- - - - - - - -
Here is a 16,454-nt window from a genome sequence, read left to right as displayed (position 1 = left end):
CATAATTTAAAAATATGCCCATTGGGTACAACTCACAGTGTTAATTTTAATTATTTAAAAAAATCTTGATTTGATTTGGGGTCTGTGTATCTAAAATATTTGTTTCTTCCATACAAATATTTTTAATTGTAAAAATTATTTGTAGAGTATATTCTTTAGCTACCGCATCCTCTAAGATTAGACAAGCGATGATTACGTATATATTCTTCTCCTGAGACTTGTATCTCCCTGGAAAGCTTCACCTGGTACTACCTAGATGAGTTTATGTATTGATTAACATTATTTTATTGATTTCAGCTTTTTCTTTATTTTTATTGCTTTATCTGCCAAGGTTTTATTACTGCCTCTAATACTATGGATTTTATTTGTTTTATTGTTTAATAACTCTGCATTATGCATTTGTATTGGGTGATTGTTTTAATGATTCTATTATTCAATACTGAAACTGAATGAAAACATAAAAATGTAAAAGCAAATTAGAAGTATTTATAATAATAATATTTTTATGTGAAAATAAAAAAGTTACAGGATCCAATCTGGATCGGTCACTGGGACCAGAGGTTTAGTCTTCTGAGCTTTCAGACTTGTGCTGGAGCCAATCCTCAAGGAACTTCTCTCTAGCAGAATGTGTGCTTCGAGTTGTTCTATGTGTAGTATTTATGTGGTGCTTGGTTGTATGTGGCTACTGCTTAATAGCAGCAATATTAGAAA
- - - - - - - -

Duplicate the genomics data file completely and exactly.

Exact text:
Here is a 16,454-nt window from a genome sequence, read left to right as displayed (position 1 = left end):
CATAATTTAAAAATATGCCCATTGGGTACAACTCACAGTGTTAATTTTAATTATTTAAAAAAATCTTGATTTGATTTGGGGTCTGTGTATCTAAAATATTTGTTTCTTCCATACAAATATTTTTAATTGTAAAAATTATTTGTAGAGTATATTCTTTAGCTACCGCATCCTCTAAGATTAGACAAGCGATGATTACGTATATATTCTTCTCCTGAGACTTGTATCTCCCTGGAAAGCTTCACCTGGTACTACCTAGATGAGTTTATGTATTGATTAACATTATTTTATTGATTTCAGCTTTTTCTTTATTTTTATTGCTTTATCTGCCAAGGTTTTATTACTGCCTCTAATACTATGGATTTTATTTGTTTTATTGTTTAATAACTCTGCATTATGCATTTGTATTGGGTGATTGTTTTAATGATTCTATTATTCAATACTGAAACTGAATGAAAACATAAAAATGTAAAAGCAAATTAGAAGTATTTATAATAATAATATTTTTATGTGAAAATAAAAAAGTTACAGGATCCAATCTGGATCGGTCACTGGGACCAGAGGTTTAGTCTTCTGAGCTTTCAGACTTGTGCTGGAGCCAATCCTCAAGGAACTTCTCTCTAGCAGAATGTGTGCTTCGAGTTGTTCTATGTGTAGTATTTATGTGGTGCTTGGTTGTATGTGGCTACTGCTTAATAGCAGCAATATTAGAAA